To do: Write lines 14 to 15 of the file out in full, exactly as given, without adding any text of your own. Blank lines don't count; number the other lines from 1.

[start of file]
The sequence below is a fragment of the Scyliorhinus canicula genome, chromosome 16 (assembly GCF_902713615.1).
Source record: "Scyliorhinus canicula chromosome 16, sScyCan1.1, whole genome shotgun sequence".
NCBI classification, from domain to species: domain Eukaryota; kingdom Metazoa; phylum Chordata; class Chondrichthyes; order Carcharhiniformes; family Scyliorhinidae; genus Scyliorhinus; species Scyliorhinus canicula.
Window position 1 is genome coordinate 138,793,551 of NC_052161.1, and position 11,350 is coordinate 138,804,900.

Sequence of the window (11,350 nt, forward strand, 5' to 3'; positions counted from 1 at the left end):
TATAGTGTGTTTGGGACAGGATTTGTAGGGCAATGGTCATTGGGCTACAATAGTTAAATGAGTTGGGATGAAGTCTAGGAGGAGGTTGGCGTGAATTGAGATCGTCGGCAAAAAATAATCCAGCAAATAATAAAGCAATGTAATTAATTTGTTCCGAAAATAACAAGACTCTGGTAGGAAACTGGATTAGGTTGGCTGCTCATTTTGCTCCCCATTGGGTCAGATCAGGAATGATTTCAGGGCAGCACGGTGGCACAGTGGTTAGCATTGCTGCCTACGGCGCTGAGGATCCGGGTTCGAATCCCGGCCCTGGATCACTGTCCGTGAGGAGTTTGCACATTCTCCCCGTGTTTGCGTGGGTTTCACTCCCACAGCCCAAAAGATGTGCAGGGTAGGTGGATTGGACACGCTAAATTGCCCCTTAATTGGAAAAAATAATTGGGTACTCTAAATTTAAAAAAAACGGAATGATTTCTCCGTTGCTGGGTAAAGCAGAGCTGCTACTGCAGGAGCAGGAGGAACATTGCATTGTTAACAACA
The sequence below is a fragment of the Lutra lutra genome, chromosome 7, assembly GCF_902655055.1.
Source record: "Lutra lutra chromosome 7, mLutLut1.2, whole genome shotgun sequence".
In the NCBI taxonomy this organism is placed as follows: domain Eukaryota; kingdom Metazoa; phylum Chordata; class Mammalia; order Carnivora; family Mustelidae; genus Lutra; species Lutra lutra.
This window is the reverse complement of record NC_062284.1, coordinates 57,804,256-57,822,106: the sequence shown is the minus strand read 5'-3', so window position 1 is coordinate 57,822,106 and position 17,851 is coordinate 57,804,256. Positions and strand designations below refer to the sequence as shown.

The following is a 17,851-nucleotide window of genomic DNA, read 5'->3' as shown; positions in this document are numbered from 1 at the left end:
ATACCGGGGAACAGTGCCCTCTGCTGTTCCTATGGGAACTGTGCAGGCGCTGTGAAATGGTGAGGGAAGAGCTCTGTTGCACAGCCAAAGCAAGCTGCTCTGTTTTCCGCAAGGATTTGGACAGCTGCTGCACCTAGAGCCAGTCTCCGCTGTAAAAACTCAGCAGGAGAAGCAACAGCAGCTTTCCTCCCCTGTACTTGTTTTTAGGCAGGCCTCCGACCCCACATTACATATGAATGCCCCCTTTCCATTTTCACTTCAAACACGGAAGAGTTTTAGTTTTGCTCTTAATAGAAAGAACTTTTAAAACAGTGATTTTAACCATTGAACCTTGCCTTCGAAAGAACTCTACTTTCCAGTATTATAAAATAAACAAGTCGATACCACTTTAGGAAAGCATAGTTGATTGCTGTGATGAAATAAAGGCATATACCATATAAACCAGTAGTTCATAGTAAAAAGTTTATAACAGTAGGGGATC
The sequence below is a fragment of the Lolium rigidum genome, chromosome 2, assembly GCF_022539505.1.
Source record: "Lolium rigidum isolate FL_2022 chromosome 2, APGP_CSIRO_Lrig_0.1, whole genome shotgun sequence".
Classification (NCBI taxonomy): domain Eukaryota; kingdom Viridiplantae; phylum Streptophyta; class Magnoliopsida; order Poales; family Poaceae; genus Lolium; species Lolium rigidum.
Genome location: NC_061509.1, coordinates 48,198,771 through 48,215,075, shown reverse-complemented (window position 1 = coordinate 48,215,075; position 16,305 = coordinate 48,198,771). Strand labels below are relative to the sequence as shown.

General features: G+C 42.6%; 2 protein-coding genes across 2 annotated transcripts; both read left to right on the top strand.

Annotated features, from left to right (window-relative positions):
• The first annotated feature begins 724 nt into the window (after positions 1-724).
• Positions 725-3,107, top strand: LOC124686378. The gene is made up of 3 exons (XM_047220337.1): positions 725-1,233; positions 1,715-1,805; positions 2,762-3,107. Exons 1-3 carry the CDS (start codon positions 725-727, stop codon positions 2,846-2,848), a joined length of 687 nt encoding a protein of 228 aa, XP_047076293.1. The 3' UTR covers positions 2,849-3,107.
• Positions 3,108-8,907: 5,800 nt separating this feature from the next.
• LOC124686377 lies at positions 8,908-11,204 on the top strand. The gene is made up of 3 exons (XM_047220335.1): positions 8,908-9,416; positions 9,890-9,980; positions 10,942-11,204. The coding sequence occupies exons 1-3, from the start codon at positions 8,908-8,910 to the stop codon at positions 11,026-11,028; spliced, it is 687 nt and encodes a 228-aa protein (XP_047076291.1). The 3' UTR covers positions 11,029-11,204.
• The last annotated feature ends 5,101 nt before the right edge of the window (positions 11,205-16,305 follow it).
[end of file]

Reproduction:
Source record: "Lolium rigidum isolate FL_2022 chromosome 2, APGP_CSIRO_Lrig_0.1, whole genome shotgun sequence".
Classification (NCBI taxonomy): domain Eukaryota; kingdom Viridiplantae; phylum Streptophyta; class Magnoliopsida; order Poales; family Poaceae; genus Lolium; species Lolium rigidum.